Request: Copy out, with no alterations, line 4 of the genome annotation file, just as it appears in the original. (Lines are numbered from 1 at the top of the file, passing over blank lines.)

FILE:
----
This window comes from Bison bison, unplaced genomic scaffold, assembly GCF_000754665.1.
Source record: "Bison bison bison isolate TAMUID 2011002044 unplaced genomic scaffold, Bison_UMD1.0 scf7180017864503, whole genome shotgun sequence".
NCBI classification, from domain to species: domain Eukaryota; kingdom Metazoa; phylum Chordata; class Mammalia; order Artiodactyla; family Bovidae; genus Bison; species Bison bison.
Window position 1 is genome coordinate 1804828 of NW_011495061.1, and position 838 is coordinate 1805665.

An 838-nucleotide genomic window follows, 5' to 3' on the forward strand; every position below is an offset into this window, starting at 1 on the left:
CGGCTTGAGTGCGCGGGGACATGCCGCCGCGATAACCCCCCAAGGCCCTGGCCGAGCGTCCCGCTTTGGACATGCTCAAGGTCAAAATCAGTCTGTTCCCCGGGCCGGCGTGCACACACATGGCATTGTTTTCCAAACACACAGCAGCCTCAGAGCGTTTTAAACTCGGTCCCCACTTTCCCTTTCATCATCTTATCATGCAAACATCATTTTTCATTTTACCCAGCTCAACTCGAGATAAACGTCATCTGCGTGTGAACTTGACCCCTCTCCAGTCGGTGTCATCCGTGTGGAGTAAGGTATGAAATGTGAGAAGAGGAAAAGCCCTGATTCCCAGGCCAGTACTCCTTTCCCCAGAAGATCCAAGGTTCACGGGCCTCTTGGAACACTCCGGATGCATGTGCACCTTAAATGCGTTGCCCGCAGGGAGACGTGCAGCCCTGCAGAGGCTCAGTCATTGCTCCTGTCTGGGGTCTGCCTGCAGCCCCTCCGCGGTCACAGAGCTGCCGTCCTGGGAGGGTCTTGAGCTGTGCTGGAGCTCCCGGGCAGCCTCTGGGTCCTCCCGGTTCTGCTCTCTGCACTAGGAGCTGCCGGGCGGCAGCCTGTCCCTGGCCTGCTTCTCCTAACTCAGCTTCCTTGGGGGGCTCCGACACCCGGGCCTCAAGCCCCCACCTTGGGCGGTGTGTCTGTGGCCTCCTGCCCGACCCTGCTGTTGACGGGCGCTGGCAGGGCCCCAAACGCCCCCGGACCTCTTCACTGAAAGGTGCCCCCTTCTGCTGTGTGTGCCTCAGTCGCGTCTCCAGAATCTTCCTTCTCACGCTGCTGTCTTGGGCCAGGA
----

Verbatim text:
Window position 1 is genome coordinate 1804828 of NW_011495061.1, and position 838 is coordinate 1805665.